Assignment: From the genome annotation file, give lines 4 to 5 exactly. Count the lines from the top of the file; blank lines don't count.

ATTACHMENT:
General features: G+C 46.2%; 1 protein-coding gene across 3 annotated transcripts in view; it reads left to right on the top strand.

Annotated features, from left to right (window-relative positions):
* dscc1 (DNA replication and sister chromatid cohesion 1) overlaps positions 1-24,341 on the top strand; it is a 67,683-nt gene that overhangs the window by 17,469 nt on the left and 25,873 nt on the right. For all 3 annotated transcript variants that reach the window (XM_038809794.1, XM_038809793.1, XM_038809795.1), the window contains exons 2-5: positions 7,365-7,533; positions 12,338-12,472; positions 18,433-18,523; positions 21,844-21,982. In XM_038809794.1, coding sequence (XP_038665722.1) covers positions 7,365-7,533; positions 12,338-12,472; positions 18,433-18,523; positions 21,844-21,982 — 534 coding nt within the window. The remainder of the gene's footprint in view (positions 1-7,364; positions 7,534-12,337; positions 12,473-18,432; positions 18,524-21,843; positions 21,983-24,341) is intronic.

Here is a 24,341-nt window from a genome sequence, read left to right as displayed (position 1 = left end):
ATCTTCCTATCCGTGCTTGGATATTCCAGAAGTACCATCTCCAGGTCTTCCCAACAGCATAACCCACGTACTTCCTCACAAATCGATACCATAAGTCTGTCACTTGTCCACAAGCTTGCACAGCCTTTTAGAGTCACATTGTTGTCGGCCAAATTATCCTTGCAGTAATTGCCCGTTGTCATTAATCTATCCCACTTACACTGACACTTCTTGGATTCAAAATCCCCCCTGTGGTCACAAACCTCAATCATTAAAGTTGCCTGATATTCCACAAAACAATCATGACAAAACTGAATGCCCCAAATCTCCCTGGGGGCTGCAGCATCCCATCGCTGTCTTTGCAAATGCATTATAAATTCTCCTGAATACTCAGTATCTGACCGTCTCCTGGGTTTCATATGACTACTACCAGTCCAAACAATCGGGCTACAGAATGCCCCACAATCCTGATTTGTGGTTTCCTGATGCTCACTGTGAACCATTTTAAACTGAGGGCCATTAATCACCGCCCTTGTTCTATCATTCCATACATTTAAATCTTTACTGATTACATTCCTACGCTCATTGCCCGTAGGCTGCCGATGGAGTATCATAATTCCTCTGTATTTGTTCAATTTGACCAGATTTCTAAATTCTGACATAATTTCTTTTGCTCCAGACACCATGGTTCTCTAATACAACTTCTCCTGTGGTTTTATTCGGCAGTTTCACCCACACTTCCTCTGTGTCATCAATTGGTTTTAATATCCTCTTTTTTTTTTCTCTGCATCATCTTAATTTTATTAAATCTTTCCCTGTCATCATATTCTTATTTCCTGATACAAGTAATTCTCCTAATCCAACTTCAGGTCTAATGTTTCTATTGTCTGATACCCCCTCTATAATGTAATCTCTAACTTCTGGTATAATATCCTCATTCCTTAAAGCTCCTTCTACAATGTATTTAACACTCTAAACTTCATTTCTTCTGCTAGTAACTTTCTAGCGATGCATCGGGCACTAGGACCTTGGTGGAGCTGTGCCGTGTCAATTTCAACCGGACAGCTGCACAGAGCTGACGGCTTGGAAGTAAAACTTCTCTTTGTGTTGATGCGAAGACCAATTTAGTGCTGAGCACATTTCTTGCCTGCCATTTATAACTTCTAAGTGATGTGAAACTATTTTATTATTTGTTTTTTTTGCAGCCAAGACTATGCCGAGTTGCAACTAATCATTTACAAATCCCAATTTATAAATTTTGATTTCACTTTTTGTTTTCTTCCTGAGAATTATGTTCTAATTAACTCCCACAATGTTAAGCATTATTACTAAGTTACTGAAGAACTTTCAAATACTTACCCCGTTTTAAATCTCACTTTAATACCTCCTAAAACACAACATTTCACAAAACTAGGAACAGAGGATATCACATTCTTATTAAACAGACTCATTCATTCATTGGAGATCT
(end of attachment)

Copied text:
Here is a 24,341-nt window from a genome sequence, read left to right as displayed (position 1 = left end):
ATCTTCCTATCCGTGCTTGGATATTCCAGAAGTACCATCTCCAGGTCTTCCCAACAGCATAACCCACGTACTTCCTCACAAATCGATACCATAAGTCTGTCACTTGTCCACAAGCTTGCACAGCCTTTTAGAGTCACATTGTTGTCGGCCAAATTATCCTTGCAGTAATTGCCCGTTGTCATTAATCTATCCCACTTACACTGACACTTCTTGGATTCAAAATCCCCCCTGTGGTCACAAACCTCAATCATTAAAGTTGCCTGATATTCCACAAAACAATCATGACAAAACTGAATGCCCCAAATCTCCCTGGGGGCTGCAGCATCCCATCGCTGTCTTTGCAAATGCATTATAAATTCTCCTGAATACTCAGTATCTGACCGTCTCCTGGGTTTCATATGACTACTACCAGTCCAAACAATCGGGCTACAGAATGCCCCACAATCCTGATTTGTGGTTTCCTGATGCTCACTGTGAACCATTTTAAACTGAGGGCCATTAATCACCGCCCTTGTTCTATCATTCCATACATTTAAATCTTTACTGATTACATTCCTACGCTCATTGCCCGTAGGCTGCCGATGGAGTATCATAATTCCTCTGTATTTGTTCAATTTGACCAGATTTCTAAATTCTGACATAATTTCTTTTGCTCCAGACACCATGGTTCTCTAATACAACTTCTCCTGTGGTTTTATTCGGCAGTTTCACCCACACTTCCTCTGTGTCATCAATTGGTTTTAATATCCTCTTTTTTTTTTCTCTGCATCATCTTAATTTTATTAAATCTTTCCCTGTCATCATATTCTTATTTCCTGATACAAGTAATTCTCCTAATCCAACTTCAGGTCTAATGTTTCTATTGTCTGATACCCCCTCTATAATGTAATCTCTAACTTCTGGTATAATATCCTCATTCCTTAAAGCTCCTTCTACAATGTATTTAACACTCTAAACTTCATTTCTTCTGCTAGTAACTTTCTAGCGATGCATCGGGCACTAGGACCTTGGTGGAGCTGTGCCGTGTCAATTTCAACCGGACAGCTGCACAGAGCTGACGGCTTGGAAGTAAAACTTCTCTTTGTGTTGATGCGAAGACCAATTTAGTGCTGAGCACATTTCTTGCCTGCCATTTATAACTTCTAAGTGATGTGAAACTATTTTATTATTTGTTTTTTTTGCAGCCAAGACTATGCCGAGTTGCAACTAATCATTTACAAATCCCAATTTATAAATTTTGATTTCACTTTTTGTTTTCTTCCTGAGAATTATGTTCTAATTAACTCCCACAATGTTAAGCATTATTACTAAGTTACTGAAGAACTTTCAAATACTTACCCCGTTTTAAATCTCACTTTAATACCTCCTAAAACACAACATTTCACAAAACTAGGAACAGAGGATATCACATTCTTATTAAACAGACTCATTCATTCATTGGAGATCT